"Silverstone was a good weekend except for the loss of position following the Stewards' decision after the race. It was disappointing to lose a hard-fought and deserved second position in such a way – but we have accepted the decision and now I have to look forward with positivity. I am leading the World Championship coming up to the halfway point of the season and there' s still a long way to go. The battle is on with Lewis and I'm feeling great in myself and great in the car, so bring it on! I can' t wait for the next battle between us in Budapest. It's a tough circuit that really tests you as a driver and a challenge I really enjoy, so I'm looking forward to an exciting and hopefully successful weekend!"
Toto Wolff, Head of Mercedes-Benz Motorsport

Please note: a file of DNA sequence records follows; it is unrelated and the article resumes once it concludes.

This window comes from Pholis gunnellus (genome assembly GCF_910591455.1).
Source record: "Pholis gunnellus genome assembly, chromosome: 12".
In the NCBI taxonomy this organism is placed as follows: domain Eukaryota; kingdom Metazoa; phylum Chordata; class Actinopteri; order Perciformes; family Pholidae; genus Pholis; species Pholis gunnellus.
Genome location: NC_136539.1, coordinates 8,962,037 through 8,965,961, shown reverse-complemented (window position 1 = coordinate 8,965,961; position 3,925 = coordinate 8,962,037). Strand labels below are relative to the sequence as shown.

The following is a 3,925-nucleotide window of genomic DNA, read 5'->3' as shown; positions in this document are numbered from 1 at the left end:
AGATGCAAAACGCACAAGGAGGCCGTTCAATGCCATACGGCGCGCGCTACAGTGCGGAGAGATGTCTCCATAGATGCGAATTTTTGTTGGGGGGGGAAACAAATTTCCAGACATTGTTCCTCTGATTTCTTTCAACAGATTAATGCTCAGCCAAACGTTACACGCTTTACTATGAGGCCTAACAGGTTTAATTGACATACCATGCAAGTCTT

"It was a special day, bringing home a 1-2 finish in front of our friends and colleagues from Brackley and Brixworth. Now, we face a very different challenge in Budapest. This circuit has not been kind to us over the past two years and it plays to the strengths of our rivals. The Red Bull, for example, is a car that functions well where high drag isn't penalised as much as at other types of circuit. So, in wet conditions and at low-speed circuits such as the Hungaroring, they are a major threat. We will need to be flawless to come out on top at this track. We are also now entering a time where things are complicated even more by some big decisions to be made. Every week we must analyse how much resource we move across to the 2017 project – but that's a tricky balance. Some teams will have stopped 2016 development very early – as early as February maybe, once the current cars hit the circuit. That does give them an advantage, as the learning curve is very steep at the beginning. If you are a few weeks behind you can find yourselves much further back in the end. We may be halfway through the battle for this year – but the hard work is only just beginning."